28 JAN 2012
Indian-origin woman dies in US jail after 15-day hunger strike: Reports
52-year-old Lyvita Gomes, a former airline trainer for Delta Airlines, died in Lake County jail on January 3, according to the Chicago Tribune.
Funeral arrangements for Gomes, which have now been fixed, were earlier delayed until her relatives arrived from the United Kingdom this weekend, Alfredo Miranda, owner of Miranda Funeral Services, was quoted as saying.
Gomes, a native of Goa, was held after she ignored a jury summons last summer.
As a non-citizen she was not even eligible to serve on a jury. However, ignoring the summons started a chain of events that brought her to the Lake County Jail in December.
She was charged with resisting arrest in October after a deputy showed up at her door as ordered by a judge so that she could explain her absence.
Federal immigration officials said Gomes got a US visa in 2004, and her friends said she moved to Atlanta to work at Delta headquarters.
But there, one former co-worker said, she began to show signs of mental instability.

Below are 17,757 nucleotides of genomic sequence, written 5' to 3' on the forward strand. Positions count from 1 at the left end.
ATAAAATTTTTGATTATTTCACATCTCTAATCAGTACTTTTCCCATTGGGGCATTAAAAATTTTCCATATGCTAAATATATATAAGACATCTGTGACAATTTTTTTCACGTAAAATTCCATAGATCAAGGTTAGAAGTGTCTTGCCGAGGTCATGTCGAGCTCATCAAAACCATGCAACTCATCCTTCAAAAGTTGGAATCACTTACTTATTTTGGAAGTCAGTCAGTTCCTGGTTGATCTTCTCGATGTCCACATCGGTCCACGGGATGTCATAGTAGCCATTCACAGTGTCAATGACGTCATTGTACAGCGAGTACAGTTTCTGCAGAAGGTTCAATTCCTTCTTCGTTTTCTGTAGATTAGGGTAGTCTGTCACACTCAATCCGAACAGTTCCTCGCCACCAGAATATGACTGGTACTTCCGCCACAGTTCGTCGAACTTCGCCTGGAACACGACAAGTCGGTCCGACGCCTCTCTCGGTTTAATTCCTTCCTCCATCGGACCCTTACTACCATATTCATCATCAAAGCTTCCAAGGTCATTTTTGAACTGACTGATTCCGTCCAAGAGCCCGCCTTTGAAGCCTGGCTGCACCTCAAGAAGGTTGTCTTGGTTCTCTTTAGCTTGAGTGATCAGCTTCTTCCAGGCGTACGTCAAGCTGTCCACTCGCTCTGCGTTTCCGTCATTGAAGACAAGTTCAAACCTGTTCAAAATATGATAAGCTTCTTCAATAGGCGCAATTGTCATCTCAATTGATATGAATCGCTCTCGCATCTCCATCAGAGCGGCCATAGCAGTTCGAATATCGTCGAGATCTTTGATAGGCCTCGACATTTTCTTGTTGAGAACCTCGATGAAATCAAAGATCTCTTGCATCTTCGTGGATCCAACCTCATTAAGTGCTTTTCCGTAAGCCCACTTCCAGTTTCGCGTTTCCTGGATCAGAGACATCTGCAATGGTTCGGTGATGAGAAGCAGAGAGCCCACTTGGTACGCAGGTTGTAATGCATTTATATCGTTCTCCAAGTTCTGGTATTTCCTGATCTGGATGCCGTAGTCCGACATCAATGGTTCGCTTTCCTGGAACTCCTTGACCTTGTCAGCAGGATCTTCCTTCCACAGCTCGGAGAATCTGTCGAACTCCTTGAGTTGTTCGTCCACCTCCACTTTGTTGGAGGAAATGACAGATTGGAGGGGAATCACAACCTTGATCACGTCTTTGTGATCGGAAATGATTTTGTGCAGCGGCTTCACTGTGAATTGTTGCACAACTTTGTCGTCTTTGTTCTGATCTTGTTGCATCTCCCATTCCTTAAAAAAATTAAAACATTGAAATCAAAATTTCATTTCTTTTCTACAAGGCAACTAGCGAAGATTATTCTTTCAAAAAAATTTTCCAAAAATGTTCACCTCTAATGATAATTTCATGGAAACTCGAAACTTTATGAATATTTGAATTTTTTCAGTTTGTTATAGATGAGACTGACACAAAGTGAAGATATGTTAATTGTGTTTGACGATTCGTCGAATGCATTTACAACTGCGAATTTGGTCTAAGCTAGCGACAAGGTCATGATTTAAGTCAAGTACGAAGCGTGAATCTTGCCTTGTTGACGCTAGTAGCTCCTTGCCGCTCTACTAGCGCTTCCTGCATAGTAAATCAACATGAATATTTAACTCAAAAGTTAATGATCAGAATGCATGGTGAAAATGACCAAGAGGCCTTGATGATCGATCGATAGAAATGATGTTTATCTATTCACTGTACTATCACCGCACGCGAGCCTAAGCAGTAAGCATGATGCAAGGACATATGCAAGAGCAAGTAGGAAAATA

Gomes, who lived in a Vernon Hills Hotel for the last two years, did not show up for two more court hearings, and once again a judge ordered her arrest.
On December 14, Vernon Hills police brought her to the County Jail.
After he medical staff determined on December 29 that Gomes’ life was in danger, she was transferred to Waukegan’s Vista Medical Center East, where she died five days later.
Representatives of Lake County United, a coalition of religious institutions that works on social justice issues, are questioning Gomes’ treatment.
In consultation with Gomes’ brother Oydsteven Gomes, they have sought information about everything from her medical care to the rationale behind her jury duty arrest, the paper said.
Gomes grew up in a suburb of Mumbai, and her brother described her as optimistic, helpful and high-achieving.
She studied biochemistry and education in college, wrote a math textbook and took a job as a Pan Am flight attendant in 1986.
Oydsteven Gomes, who lives in India, said in an email: “I do not know if this is .. a failure of the prison system or a careless culture and attitude towards individuals whatever their circumstance. I do not wish (the inquiry) to be a matter of reprisals but more a matter of learning the truth so that attitudes can change.”